Notice how the reflected images are much duller than the actual objects.

overly saturated reflections

A really bad Photoshop effect I'm sure you've seen with bad photographs.
It really doesn't work when the reflections are brighter than the objects.

sailboat Reflections

Another on my To Paint list!
Notice how all the reflected whites are dulled, even though the impression is of bright reflections.

ailboat reflections blown whites

Ok, this bad Photoshop is very disturbing because we know it's wrong.
So don't have your paintings look physically impossible!

Usually lights are darker and darks are lighter.

So usually true is really most of the time. But every so often light reflects at a weird angle or you're painting a night scene and the rule just doesn't apply.

I see this rule broken the most in low light situations. Color saturation is always dulled but sometimes light can be odd and we see a darker reflection on the water or a lighter area than the actual object.

Don't trust a photo for breaking this rule. Photos can be deceptive, especially when you're dealing with processed data which is everythng but RAW. So if you see this and you're breaking this rule, always make notes on a quick sketch or paint on location.

Usually water has more horizontal lines closer together with distance.

So horizontal lines always do happen on the distant horizon, however sometimes there is enough wind or tides where it just never looks like that happens without a telescope. So this rule is definitely more for painters than scientists. We're painting what we see there versus what we know should be there.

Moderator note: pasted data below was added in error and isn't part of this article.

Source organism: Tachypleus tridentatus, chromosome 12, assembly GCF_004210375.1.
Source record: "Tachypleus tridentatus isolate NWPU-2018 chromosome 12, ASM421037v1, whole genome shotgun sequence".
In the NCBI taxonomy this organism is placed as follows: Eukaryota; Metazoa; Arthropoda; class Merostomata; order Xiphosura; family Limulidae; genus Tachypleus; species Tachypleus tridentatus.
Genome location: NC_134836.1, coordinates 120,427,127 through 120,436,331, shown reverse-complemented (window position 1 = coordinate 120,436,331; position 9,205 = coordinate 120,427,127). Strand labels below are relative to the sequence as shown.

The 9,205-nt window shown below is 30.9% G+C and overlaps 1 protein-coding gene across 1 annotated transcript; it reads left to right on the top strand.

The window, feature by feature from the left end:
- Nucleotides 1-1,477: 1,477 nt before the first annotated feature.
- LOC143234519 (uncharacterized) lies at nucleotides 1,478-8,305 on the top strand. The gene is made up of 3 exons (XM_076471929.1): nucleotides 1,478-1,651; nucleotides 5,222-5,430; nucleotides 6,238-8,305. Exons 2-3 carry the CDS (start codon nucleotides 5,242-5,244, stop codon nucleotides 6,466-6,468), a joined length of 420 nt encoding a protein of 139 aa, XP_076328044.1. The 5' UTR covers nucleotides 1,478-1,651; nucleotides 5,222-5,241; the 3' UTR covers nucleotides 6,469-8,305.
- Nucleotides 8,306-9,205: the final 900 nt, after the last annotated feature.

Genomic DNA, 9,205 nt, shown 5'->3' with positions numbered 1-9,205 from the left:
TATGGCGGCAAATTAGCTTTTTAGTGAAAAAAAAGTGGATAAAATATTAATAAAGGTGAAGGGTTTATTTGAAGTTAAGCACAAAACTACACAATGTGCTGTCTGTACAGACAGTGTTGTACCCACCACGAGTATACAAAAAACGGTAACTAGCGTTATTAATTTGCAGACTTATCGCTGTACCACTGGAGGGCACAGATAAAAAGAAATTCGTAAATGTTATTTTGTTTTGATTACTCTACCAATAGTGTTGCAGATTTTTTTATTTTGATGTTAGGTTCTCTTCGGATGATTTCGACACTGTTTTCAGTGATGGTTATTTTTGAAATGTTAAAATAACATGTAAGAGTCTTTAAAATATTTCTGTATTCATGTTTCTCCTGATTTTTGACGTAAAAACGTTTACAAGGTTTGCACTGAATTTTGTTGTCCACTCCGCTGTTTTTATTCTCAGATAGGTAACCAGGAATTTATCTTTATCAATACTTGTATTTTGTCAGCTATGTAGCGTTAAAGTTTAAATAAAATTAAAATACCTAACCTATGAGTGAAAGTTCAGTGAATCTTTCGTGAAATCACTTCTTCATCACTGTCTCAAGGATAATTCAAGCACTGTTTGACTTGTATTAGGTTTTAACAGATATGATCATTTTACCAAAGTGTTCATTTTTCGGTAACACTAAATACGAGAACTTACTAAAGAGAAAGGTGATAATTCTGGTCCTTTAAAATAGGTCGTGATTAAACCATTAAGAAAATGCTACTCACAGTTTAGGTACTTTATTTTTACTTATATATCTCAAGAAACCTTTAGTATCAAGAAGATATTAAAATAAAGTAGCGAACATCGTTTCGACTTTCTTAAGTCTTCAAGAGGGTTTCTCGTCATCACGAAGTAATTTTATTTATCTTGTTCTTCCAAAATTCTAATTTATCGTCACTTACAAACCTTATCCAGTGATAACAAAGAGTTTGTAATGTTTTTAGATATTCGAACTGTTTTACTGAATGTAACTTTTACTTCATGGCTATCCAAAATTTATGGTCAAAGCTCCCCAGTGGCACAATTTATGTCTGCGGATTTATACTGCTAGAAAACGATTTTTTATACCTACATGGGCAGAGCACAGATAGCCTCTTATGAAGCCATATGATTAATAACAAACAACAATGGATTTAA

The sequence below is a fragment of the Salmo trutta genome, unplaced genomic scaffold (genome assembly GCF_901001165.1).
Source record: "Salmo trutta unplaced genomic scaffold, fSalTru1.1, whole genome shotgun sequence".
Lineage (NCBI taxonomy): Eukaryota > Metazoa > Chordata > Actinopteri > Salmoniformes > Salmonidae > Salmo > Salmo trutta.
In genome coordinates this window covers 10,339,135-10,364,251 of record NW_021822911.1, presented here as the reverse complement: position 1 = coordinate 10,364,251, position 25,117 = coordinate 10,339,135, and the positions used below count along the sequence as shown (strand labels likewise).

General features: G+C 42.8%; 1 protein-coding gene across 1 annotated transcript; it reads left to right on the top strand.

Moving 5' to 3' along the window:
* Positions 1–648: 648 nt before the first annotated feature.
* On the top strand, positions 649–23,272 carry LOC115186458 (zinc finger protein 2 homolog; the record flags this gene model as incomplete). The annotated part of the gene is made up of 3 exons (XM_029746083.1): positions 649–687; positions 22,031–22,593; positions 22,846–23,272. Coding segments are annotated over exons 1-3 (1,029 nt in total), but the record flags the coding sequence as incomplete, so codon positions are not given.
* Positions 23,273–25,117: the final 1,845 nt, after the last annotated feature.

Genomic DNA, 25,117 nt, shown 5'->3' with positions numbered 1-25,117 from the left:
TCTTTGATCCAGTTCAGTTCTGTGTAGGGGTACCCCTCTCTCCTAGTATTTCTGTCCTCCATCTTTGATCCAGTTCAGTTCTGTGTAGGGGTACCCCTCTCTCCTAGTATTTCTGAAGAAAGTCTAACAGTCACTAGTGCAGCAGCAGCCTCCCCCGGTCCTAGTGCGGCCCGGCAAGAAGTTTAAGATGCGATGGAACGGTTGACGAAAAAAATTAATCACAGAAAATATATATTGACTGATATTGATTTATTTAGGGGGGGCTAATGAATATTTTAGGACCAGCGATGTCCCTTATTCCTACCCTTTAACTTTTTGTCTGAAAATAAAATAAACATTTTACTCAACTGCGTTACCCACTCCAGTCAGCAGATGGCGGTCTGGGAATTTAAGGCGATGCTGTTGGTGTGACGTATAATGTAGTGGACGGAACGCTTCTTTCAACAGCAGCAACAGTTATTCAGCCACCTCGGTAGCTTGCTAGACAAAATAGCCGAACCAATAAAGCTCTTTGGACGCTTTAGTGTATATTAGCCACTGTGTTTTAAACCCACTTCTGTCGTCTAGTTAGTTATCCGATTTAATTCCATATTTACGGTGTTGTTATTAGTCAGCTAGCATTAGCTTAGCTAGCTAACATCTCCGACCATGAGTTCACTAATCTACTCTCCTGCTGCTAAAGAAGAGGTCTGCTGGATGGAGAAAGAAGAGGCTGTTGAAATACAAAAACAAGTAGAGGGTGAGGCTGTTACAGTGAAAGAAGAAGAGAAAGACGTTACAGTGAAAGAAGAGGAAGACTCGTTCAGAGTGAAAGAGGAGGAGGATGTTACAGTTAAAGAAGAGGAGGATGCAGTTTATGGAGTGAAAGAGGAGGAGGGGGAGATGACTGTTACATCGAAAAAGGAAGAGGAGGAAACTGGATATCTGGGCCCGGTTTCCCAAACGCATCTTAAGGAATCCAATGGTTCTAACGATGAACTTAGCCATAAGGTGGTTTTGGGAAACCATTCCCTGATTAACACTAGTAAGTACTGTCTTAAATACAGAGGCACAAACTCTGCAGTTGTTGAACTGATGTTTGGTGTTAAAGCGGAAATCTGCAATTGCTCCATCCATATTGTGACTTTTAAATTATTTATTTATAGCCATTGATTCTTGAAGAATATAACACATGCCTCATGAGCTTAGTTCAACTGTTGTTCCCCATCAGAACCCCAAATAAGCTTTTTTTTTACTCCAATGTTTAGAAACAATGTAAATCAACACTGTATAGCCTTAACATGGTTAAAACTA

How to Paint Reflections

Over the next few weeks, we'll explore some variations of painting water reflections. Here are the paintings in the order we'll paint them:

Reflected dinghies watercolor painting Goslings reflected watercolor painting

A few more ripples with these goslings.

Portofino boats reflections watercolor painting

These boats are deceptively difficult with the translucent water and the reflections.

I hope you're as excited about this series as I am! Thinking about these simple reflections rules has always transformed my students' paintings immediately. I'm excited to share them with everyone!

Watercolor reflections painting tutorial

Watercolor Painting Reflections
Southwest Harbor Dinghies

Watercolor reflections painting tutorial goslings

Watercolor Painting Reflections Painting Tutorial
Canadian Goslings

Watercolor reflections painting tutorial boats

Watercolor Painting Reflections Tutorial
Portofino Boats


Start sketching reflections!

The very best idea is to sketch a lake view (smooth mirror is easier) at different times of day from the same location. This way you can see how light changes colors and values, but not the shape of the reflection.

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Happy Painting! Jennifer Branch

3 Rules for Painting Reflections painting lesson by Jennifer Branch